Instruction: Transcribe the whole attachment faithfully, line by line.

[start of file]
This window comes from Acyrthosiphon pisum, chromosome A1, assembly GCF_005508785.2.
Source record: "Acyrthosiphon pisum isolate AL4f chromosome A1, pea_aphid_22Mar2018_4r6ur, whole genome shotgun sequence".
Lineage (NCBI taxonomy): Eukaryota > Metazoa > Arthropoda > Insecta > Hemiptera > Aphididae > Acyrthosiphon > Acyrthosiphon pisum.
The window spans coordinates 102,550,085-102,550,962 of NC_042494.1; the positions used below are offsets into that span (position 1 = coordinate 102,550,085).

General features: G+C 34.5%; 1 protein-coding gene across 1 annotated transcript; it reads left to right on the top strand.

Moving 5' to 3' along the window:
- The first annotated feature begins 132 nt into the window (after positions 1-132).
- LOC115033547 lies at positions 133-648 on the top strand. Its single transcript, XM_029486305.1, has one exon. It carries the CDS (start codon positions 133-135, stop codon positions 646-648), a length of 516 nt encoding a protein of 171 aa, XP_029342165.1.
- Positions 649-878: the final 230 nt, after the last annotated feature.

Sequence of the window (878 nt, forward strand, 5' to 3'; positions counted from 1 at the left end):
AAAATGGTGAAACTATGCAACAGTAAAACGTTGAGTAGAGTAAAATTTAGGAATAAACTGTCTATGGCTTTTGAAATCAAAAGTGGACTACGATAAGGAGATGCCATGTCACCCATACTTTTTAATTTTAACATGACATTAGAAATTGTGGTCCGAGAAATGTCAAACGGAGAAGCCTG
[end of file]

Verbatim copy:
This window comes from Acyrthosiphon pisum, chromosome A1, assembly GCF_005508785.2.
Source record: "Acyrthosiphon pisum isolate AL4f chromosome A1, pea_aphid_22Mar2018_4r6ur, whole genome shotgun sequence".
Lineage (NCBI taxonomy): Eukaryota > Metazoa > Arthropoda > Insecta > Hemiptera > Aphididae > Acyrthosiphon > Acyrthosiphon pisum.
The window spans coordinates 102,550,085-102,550,962 of NC_042494.1; the positions used below are offsets into that span (position 1 = coordinate 102,550,085).

General features: G+C 34.5%; 1 protein-coding gene across 1 annotated transcript; it reads left to right on the top strand.

Moving 5' to 3' along the window:
- The first annotated feature begins 132 nt into the window (after positions 1-132).
- LOC115033547 lies at positions 133-648 on the top strand. Its single transcript, XM_029486305.1, has one exon. It carries the CDS (start codon positions 133-135, stop codon positions 646-648), a length of 516 nt encoding a protein of 171 aa, XP_029342165.1.
- Positions 649-878: the final 230 nt, after the last annotated feature.

Sequence of the window (878 nt, forward strand, 5' to 3'; positions counted from 1 at the left end):
AAAATGGTGAAACTATGCAACAGTAAAACGTTGAGTAGAGTAAAATTTAGGAATAAACTGTCTATGGCTTTTGAAATCAAAAGTGGACTACGATAAGGAGATGCCATGTCACCCATACTTTTTAATTTTAACATGACATTAGAAATTGTGGTCCGAGAAATGTCAAACGGAGAAGCCTG